5 Books I should have read by now…

mobyListening to Radio 4’s In Our Time this morning, I was reminded of a guilty secret of mine, one which I’m ‘fessing up on now, and which I’ve decided to deal with this winter. I haven’t read Moby Dick. As an English teacher, and as a graduate of an American Literature degree, Melville’s book is one I’ve been bumping into for years. But, man, it’s long.  And there are so many other books to read too. However, there’s no getting away from the fact that this is one of those books, one which has comes with its own fanfare. I need to see what the fuss is about.

Melvin Bragg’s discussion also made me think about other books that are jostling noisily on my ‘Really – you haven’t read this?’ pile. And so I’m setting myself my own Reading Challenge for 2018. Here’s what I intend to tackle:

The Poisonwood Bible – Barbara Kingsolver

bible‘The Poisonwood Bible is a story told by the wife and four daughters of Nathan Price, a fierce, evangelical Baptist who takes his family and mission to the Belgian Congo in 1959. They carry with them everything they believe they will need from home, but soon find that all of it—from garden seeds to Scripture—is calamitously transformed on African soil. What follows is a suspenseful epic of one family’s tragic undoing and remarkable reconstruction over the course of three decades in postcolonial Africa.’


The Name of the Rose – Umberto Eco

umberto‘The year is 1327. Franciscans in a wealthy Italian abbey are suspected of heresy, and Brother William of Baskerville arrives to investigate. When his delicate mission is suddenly overshadowed by seven bizarre deaths, Brother William turns detective. He collects evidence, deciphers secret symbols and coded manuscripts, and digs into the eerie labyrinth of the abbey where extraordinary things are happening under the cover of night. A spectacular popular and critical success, The Name of the Rose is not only a narrative of a murder investigation but an astonishing chronicle of the Middle Ages.’


Dr Zhivago – Boris Pasternak

dR zH‘Doctor Zhivago is the epic novel of Russia in the throes of revolution and one of the greatest love stories ever told. Yuri Zhivago, physician and poet, wrestles with cruel experience of the new order and the changes it has wrought in him, and is torn between love for his wife and family, and the passionate, beautiful Lara.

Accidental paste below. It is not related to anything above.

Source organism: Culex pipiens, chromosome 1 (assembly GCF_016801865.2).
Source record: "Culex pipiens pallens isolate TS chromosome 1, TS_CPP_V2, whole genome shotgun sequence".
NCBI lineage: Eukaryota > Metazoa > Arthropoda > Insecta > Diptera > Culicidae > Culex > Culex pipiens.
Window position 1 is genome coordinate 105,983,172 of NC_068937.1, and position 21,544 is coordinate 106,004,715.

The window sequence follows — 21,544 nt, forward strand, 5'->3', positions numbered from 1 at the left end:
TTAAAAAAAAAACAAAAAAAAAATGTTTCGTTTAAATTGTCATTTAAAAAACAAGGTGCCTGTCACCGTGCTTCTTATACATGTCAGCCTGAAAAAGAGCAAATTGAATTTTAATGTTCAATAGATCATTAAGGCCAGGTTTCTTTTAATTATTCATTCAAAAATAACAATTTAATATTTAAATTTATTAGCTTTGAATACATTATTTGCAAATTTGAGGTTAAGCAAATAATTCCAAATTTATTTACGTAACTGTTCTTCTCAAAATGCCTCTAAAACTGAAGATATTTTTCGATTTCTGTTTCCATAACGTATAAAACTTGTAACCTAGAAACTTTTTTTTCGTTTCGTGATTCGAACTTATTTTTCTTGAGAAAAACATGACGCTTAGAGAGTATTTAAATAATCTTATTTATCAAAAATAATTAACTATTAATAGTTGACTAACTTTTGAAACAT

David Copperfield – Charles Dickens

copperfield‘David Copperfield is the story of a young man’s adventures on his journey from an unhappy and impoverished childhood to the discovery of his vocation as a successful novelist. Among the gloriously vivid cast of characters he encounters are his tyrannical stepfather, Mr Murdstone; his brilliant, but ultimately unworthy school-friend James Steerforth; his formidable aunt, Betsey Trotwood; the eternally humble, yet treacherous Uriah Heep; frivolous, enchanting Dora Spenlow; and the magnificently impecunious Wilkins Micawber, one of literature’s great comic creations. In David Copperfield – the novel he described as his ‘favourite child’ – Dickens drew revealingly on his own experiences to create one of the most exuberant and enduringly popular works, filled with tragedy and comedy in equal measure.’


So there’s it is – a personal challenge for the new year. If you’ve already read any of the above, I’d love to hear your thoughts.

What would be on your list?

10 thoughts on “5 Books I should have read by now…

  1. I really enjoyed ‘The Year of the Rose’ on first reading, so much so that (unusually for me) I went back and read it again a few years later. That was a disappointment. When I first read it I was carried along by the plot and assumed that the symbolism and semiotics was all terribly deep. Reading it again, just concentrating on those aspects, they looked suspiciously like stuff that had been stuck on to make a decent historical mystery/thriller look like something much deeper. Read it and enjoy it by all means, but don’t fall for the hype. It is not one of the great books of our time.

    As to ‘Moby Dick’ – well, it was written a long time ago and tastes change and if you have an American Literature degree I can see that you might feel you need to read it, but I’ve made the attempt a few times and life is just far too short. But then I’m the sort of person who finds ‘In Our Time’ almost always pretentious and often not as clever as it thinks it is, so you may be wise not to take reading suggestions from me.

    Liked by 1 person

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